Equipment spotlight: motor graders

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From fine grading to pushing material

Motor graders are used for a variety of construction, mining and road building applications, in particular for applications requiring precision to within a fraction of an inch. Removing a surface layer of asphalt or snow from a roadway or angling a road base to a precise degree of slope to create a path for water drainage are all fine grading tasks best left to motor graders and their experienced operators. If heavy equipment were knives, a motor grader would be a carving knife used by a skilled craftsman with years of experience.

Motor graders resemble long and lean bulldozers, except the blade (also referred to as the moldboard) attaches to the frame from a circle-mount in the middle of the machine and the engine sits behind the cab. The engine was originally placed in front of the cab until it was discovered to block too much of the operator's view of the blade.1

A motor grader blade has a greater range of motion than a bulldozer. An operator can move the blade up, down or sideways to move material outside of the wheel tracks (extremely useful for pulling ditches) and also can change the blade's pitch.

What really differentiates the motor grader from the bulldozer is that the wheel lean is not used so much for turning the machine, but to keep the machine pulling straight during fine grading work.3 But much like a bulldozer, motor graders are used for less precise ground levelling and material removal operations.

The first motor grader: Adams's "Little Wonder"

The first grader was developed by J.D. Adams in 1885. But Adams only started producing motor graders for road construction and maintenance in 1890, when he established J.D. Adams & Company.2 Adams' original grader was a horse-drawn, fixed-angle blade set on two wooden wheels called the "Little Wonder." Adams effectively retired his original grader design in 1896 when production of the Road King, an all-steel four-wheeled grader with an 8-foot blade, began. The blade unit still needed a tractor unit to pull it - just like the Caterpillar D2 pulling a Road King in this video:


First self-propelled grader

It wasn't until 1919 that Russell Grader Manufacturing Company modified an Allis Chalmers tractor and developed the first self-propelled grader.4 Caterpillar bought Russell Grader Manufacturing Company in 1928 after experiencing initial success with marrying its crawler tractors with Russell Grader Manufacturing's Patrol No. 4 and Patrol No. 6 graders.4 Check out a 1929 Russell motor grader in operation in this video:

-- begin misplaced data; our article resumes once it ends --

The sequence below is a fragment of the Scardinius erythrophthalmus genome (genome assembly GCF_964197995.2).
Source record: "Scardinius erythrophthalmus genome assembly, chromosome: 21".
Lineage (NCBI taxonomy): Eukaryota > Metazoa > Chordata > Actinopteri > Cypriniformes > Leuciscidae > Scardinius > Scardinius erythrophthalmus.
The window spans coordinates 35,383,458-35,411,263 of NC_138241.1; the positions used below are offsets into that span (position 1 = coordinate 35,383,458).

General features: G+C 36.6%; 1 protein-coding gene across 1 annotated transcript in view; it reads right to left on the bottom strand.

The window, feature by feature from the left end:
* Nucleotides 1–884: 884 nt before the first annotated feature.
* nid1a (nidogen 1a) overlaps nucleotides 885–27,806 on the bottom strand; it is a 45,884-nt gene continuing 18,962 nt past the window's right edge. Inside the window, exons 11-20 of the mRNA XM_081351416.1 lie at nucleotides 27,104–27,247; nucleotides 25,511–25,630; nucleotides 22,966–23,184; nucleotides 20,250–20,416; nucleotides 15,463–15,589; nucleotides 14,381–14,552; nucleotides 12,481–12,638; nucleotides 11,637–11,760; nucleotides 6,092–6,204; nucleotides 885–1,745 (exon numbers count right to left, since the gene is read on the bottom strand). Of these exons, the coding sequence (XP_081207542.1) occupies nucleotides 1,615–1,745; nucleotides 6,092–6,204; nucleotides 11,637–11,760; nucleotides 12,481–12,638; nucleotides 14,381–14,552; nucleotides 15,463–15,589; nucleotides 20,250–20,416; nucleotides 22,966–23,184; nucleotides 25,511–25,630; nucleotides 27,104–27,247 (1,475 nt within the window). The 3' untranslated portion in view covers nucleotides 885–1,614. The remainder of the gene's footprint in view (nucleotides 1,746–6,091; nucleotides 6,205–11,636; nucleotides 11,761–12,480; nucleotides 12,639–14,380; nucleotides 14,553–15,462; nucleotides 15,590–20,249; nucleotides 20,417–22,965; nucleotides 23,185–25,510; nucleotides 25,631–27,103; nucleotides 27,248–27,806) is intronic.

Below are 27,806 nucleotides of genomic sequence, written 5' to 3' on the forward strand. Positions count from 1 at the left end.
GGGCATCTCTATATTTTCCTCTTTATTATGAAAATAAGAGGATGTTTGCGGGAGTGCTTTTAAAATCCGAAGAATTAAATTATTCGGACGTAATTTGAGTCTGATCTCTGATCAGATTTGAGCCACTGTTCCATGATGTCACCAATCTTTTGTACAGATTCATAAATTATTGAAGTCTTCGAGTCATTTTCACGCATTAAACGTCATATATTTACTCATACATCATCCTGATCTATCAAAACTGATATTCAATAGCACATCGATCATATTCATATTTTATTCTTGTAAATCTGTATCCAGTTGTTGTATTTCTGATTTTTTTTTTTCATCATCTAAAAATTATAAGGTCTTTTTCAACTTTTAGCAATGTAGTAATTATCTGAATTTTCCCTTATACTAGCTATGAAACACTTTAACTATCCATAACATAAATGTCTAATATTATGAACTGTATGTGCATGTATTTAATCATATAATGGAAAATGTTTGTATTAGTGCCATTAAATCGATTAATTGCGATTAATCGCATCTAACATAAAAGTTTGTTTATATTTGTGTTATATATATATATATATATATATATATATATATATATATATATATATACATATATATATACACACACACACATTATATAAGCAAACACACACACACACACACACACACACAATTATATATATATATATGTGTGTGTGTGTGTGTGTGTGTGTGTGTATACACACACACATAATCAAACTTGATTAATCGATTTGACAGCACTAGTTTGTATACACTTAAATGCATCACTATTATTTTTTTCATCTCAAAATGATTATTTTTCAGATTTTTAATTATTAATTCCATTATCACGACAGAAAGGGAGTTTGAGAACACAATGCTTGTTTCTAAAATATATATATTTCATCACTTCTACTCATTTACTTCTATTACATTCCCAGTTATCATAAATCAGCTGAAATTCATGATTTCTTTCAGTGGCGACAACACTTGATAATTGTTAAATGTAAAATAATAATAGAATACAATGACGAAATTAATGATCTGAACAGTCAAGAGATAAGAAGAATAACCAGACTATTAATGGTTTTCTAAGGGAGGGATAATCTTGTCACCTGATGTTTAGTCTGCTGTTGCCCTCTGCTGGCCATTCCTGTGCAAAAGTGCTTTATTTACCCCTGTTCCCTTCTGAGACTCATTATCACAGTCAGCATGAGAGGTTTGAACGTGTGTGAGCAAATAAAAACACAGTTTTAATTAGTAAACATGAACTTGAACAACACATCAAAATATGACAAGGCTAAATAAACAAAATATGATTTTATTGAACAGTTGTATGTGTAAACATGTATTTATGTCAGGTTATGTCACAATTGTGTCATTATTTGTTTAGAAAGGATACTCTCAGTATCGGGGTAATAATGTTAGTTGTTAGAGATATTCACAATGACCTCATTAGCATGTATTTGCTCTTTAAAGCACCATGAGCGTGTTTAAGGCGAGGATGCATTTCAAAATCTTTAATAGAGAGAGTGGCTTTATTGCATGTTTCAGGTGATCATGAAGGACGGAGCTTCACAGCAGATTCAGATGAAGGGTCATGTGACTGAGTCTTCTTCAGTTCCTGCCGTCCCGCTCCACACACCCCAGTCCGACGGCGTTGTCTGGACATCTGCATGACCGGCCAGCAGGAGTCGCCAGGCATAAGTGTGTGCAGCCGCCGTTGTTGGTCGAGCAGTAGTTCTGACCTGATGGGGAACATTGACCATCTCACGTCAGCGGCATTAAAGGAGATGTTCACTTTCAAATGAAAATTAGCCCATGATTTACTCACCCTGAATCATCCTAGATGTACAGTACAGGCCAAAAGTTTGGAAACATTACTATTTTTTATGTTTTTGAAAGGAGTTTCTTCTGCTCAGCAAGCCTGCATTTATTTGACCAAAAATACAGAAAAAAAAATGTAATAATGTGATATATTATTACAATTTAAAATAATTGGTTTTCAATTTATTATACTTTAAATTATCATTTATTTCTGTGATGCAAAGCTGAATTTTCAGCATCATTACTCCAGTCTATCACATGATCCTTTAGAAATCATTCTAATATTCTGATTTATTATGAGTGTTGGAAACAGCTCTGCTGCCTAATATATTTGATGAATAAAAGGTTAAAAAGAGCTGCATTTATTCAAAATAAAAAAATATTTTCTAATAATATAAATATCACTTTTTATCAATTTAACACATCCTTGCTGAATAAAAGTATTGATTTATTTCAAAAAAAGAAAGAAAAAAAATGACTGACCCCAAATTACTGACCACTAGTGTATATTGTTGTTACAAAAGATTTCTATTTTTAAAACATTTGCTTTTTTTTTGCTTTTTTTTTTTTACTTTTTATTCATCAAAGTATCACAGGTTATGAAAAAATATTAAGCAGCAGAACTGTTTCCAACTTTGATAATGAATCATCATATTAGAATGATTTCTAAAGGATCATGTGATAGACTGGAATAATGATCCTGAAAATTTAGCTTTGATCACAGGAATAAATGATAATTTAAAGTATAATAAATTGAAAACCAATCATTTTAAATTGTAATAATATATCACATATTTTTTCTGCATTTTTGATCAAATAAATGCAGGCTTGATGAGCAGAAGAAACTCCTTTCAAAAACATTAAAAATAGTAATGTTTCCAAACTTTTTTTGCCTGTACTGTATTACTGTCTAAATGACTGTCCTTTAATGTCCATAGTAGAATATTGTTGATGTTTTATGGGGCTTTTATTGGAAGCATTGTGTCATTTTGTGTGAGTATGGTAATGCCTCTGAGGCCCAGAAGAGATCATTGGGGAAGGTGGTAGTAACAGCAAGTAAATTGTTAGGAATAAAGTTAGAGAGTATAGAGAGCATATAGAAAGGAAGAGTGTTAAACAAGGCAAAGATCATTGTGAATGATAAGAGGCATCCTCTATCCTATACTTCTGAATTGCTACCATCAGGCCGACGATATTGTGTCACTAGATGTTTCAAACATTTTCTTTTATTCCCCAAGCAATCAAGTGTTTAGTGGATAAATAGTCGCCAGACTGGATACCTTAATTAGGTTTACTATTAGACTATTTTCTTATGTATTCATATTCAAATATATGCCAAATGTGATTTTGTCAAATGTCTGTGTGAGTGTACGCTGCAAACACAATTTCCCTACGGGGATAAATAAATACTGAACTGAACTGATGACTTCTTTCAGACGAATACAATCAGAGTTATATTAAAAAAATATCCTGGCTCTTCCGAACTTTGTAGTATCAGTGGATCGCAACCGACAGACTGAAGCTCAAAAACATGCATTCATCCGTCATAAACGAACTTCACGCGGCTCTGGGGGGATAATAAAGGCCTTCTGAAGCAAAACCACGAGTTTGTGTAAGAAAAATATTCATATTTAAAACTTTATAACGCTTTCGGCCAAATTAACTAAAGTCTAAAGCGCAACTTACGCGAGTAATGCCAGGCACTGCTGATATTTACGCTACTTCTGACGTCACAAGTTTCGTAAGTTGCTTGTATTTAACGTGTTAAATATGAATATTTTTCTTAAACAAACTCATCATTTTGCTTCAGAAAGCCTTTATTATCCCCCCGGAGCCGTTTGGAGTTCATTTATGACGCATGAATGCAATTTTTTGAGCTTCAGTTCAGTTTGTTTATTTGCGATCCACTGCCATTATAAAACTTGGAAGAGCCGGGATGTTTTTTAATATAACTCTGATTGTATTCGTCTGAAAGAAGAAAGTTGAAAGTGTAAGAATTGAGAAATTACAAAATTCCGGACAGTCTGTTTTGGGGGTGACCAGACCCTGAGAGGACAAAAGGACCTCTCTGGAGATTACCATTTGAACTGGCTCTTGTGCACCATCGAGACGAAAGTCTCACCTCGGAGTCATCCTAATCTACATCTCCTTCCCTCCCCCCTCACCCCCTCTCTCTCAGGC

In 1931 Caterpillar created the first rubber-wheeled grader in which the drive train and grader were designed as one unit.5 These new Caterpillar motor graders officially ended the days of two-man grader operation: one operator for the tractor unit and one operator for the grader unit.

Other grader manufacturers

John Deere introduced the world's first articulated-frame motor grader in 1967.6 By the time Volvo motor graders entered the market in 2001, John Deere motor graders had been in production for over 30 years. Like Caterpillar, Volvo bought and built upon an early pioneer in the motor grader industry: Champion Road Machinery, formerly known as American Road Machinery Co. from 1889 to 1915 and the Dominion Road Machinery Co. from 1915 to 1977.7

Mammoth motor graders

The largest grader ever built was by Acco, an Italian company, in the 1980s. The machine was powered by a rear 1,000 hp engine and a front 700 hp engine.8 It was built in preparation for a project in Libya that ended before it ever began.9 The 33-foot blade was kept on track by the grader's 12 tires.8

Caterpillar's 24M motor grader, designed for maintaining mining roads for heavy haul dump trucks, holds the title for the largest motor grader in production. Its blade measures 24 feet across.10

With integrated cross slope functions, joystick controls for up to two moldboards and motor grader attachments, one-touch-button-articulation-return-to-center control, cameras and tapered cabs, modern motor graders seem to take their cues from a fighter jet's cockpit rather than its Indianapolis, IN rural beginnings.

Find late model and used motor graders from Caterpillar, John Deere, Champion, Volvo and more in upcoming Ritchie Bros. unreserved auctions.

Sources:

1 The Earthmover Encyclopedia: The Complete Guide to Heavy Equipment of the World, by Keith Haddock.
2 http://www.ritchiewiki.com/wiki/index.php/Motor_grader
3 http://www.ritchiewiki.com/wiki/index.php/Champion_Road_Machinery_Ltd.
4 Caterpillar Chronicle: The History of the World's Greatest Earthmovers, by Erick Orlemann
5 https://mining.cat.com/cda/files/3268259/7/
6 http://www.deere.com/wps/dcom/en_US/industry/construction/john_deere_construction_forestry_division/milestones/milestones.page
7 http://www.ritchiewiki.com/wiki/index.php/Champion_Road_Machinery_Ltd.#ixzz2Q0XhSYB9
8 http://www.constructionequipment.com/machines-made-grade%E2%80%94bigtime
9 http://tractors.wikia.com/wiki/ACCO
10 hhttp://www.ritchiespecs.com/specification?type=&category=Motor+Grader&make=Caterpillar&model=24M&modelid=91718

 

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